12
Jul
08

Stop the Negativity. The Music Industry is Doing Just Fine.

I guess we’ve all heard the arguments by now.  With the digital revolution making it so easy for any artist to put out and distribute their music, the music itself as a physical product was bound to be devalued.

I’ve seen numerous arguments on “the future of free”, meaning that music itself has become so devalued that fans actually feel it’s their right to get it for free.  I guess this is probably natural, considering that most of the kids coming of age now have never experienced life without LimeWire or Bearshare.

All of this is understandable.  But what does this mean in terms of the overall music industry?  Is it headed for a slow death?

Now, before going any further with this post, I would like to go on record as saying that I’m definitely not opposed to BearShare, LimeWire or any other P2P service out there.  I’m all for them!  And I don’t blame them for the supposed “demise” of the music industry like some do.  Quite the opposite.  If anything, P2P has made it easier for people to access music from their favorite artists.  And a lot of people who download tracks from P2P are more likely to make actual purchases.

As for this “demise” we’re hearing so much about…

For one thing, as much as major labels might hate it, the reality is that with free music so easily available, it only makes sense for the industry to look into alternative methods of making money.  Hear that guys?  Stop suing your customers, and put that time and money into R&D to develop other ways of making money, if you’re so worried about losing your shirts!  Besides, the industry is not facing a demise.  It’s just going through an earnings shift.

It’s time to face the fact that CDs no longer dominate the music market.   CD sales declined by 13% in 2007, while sales of downloaded songs and mobile-phone ringtones rose 34 percent.  It’s been reasoned that if this trend continues at the same rate, then in five years, the total revenue from both sources will total around 20.5 billion.  The total right now is 18.8 billion.

So the argument can easily be made that music industry earnings will actually rise, not fall.  And that’s even with P2P.  Add to this the fact that there are still merchandising dollars out there, and money for live shows, as well as tons of other new business models, and the industry is perfectly viable as a whole.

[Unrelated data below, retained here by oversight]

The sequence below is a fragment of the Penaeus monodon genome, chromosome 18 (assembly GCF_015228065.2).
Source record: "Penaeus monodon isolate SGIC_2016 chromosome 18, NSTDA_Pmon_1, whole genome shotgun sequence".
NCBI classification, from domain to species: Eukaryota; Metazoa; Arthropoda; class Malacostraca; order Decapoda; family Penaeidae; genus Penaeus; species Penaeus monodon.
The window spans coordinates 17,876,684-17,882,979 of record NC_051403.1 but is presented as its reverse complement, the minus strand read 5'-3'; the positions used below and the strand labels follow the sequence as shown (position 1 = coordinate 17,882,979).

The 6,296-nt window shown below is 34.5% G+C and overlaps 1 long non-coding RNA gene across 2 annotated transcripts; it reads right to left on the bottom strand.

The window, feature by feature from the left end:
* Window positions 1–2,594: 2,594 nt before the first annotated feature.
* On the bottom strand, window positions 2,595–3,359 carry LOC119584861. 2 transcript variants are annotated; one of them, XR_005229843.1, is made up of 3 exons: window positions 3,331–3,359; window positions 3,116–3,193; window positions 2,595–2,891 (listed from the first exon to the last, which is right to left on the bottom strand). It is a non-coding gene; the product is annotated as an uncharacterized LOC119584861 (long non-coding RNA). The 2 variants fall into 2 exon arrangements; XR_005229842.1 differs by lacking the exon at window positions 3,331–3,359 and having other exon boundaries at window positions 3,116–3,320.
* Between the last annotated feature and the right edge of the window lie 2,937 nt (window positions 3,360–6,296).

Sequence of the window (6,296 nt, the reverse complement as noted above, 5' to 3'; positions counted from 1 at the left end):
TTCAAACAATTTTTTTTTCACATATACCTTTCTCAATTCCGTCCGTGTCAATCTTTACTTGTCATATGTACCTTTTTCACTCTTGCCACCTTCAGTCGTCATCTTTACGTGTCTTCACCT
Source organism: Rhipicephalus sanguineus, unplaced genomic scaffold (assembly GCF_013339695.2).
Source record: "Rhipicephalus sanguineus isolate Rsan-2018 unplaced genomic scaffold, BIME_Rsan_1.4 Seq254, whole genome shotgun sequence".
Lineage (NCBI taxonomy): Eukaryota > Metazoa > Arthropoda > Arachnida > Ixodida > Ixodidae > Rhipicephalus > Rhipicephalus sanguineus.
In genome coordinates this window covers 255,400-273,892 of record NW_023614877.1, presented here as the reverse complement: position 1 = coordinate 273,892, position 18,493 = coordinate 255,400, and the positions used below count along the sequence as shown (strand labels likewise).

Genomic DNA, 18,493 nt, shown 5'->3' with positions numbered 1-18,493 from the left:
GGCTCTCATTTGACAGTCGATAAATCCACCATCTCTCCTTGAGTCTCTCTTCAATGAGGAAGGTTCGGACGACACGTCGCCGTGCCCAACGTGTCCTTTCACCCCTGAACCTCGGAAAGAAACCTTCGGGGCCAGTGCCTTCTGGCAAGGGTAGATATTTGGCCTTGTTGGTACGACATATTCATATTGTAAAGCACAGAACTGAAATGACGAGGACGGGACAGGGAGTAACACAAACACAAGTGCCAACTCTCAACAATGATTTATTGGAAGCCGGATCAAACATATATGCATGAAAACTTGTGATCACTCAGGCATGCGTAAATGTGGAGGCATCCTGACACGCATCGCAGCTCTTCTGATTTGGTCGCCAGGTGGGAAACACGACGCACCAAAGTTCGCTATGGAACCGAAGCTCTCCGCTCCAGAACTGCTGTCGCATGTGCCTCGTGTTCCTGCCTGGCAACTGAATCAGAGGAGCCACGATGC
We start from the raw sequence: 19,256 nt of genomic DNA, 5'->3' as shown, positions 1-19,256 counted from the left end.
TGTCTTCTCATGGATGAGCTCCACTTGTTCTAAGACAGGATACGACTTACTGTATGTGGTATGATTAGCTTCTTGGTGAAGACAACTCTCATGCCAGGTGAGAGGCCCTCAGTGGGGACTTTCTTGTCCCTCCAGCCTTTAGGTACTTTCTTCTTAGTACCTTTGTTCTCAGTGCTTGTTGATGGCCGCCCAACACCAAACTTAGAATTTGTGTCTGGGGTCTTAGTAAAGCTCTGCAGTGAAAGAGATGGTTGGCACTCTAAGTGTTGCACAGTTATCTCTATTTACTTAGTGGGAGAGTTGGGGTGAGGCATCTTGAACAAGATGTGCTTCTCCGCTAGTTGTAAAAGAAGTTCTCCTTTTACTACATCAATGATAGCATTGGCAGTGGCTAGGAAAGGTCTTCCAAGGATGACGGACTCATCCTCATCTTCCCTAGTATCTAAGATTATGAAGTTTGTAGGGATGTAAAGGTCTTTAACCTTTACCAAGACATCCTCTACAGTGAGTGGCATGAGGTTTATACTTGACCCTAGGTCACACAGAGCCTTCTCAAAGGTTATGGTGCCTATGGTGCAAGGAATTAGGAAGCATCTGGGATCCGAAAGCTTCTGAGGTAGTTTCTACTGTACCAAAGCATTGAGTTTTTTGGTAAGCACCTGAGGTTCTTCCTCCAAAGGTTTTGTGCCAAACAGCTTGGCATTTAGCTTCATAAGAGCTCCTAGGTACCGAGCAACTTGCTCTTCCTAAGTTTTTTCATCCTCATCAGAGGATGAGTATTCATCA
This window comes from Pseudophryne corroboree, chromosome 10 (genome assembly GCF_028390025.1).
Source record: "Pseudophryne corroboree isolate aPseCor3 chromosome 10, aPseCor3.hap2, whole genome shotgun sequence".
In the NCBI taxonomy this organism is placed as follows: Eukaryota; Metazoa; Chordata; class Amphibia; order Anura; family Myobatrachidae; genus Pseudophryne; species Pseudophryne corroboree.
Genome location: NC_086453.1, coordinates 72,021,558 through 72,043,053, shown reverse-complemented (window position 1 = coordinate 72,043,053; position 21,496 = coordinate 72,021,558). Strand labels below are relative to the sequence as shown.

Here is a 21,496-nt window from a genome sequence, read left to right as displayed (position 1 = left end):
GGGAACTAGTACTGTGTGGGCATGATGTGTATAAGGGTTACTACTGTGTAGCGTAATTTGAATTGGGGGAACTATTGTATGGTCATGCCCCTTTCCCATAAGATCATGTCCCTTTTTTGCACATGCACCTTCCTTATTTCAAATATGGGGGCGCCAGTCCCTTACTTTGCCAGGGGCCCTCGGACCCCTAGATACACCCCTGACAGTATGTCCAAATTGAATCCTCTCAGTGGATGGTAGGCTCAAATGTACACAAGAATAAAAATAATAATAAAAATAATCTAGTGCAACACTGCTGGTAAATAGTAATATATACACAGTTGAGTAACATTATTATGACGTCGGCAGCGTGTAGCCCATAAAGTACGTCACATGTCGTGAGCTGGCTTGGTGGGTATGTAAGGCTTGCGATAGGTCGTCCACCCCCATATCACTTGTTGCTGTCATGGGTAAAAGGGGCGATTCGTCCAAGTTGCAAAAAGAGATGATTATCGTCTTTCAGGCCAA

So why all of the negativity in the forecasts for the music industry?

Well, let’s consider the source.  All of this doom and gloom crap was thrust upon us by record execs who couldn’t understand why their market share was shrinking.  The music industry isn’t facing a demise at all.  It’s simply the fact that the major labels don’t enjoy the level of control and monopoly that they used to.

See, when it was all about CD sales, the major labels controlled the lion’s share of the earnings in the industry.  Now that digital sales are on the rise, the major labels can’t control earnings the way they used to.  Independent labels now account for over around 14% of music sales worldwide.  Again, that’s because the digital revolution in music has leveled the playing field, and made it easier for indies to compete with majors for fan dollars.

I’ll say it again: the industry is not dying. It’s just the major labels’ market domination that’s dying.

You want numbers?  I got numbers.   According to Variety, In the first half of 2008, vinyl sales rose by 77%.  Digital album sales rose by 34%.  Digital track sales rose by 30%.  Granted, CD sales are down, but to put that in perspective, overall physical album sales have slowed their decline.  Down 11% this year, compared to 15.1% last year at this point.    Meanwhile, the major label market shares have all either stayed the same, or dropped.

As you might expect, Majors have tried many ways to make up for their loss of income.   Universal’s releasing “deluxe editions” of various titles in an effort to try and boost sales and margins this year. I don’t know, but I seem to remember mixed-mode CDs being a flop before, so i can’t imagine why they think that would work now.  Universal is also giving away free downloads to MasterCard users at priceless.com.  According to Coolfer, this just brings you to one site after the other, where you’re asked to register a million times before you eventually give up.  And probably go back to downloading your favorite tracks on BearShare.

360 models are a great way to capitalize on the earnings shift, but only if they’re done right.  LiveNation is on a roll because they establish true 360 partnerships with the acts they sign.  Not to mention those HUGE signing bonuses.  Indies do 360 deals successfully, too.  That’s probably because both indie labels and their artists benefit more from mutual efforts at making their projects succesful. Major labels could benefit from this as well, if they were willing to relinquish some of the control they seem to thrive on, and actually regard artists as partners, rather than disposable resources.

On this subject, I think Mashable sums it up best: The industry is doing fine; the labels are just whining because they’re greedy.  Well said.

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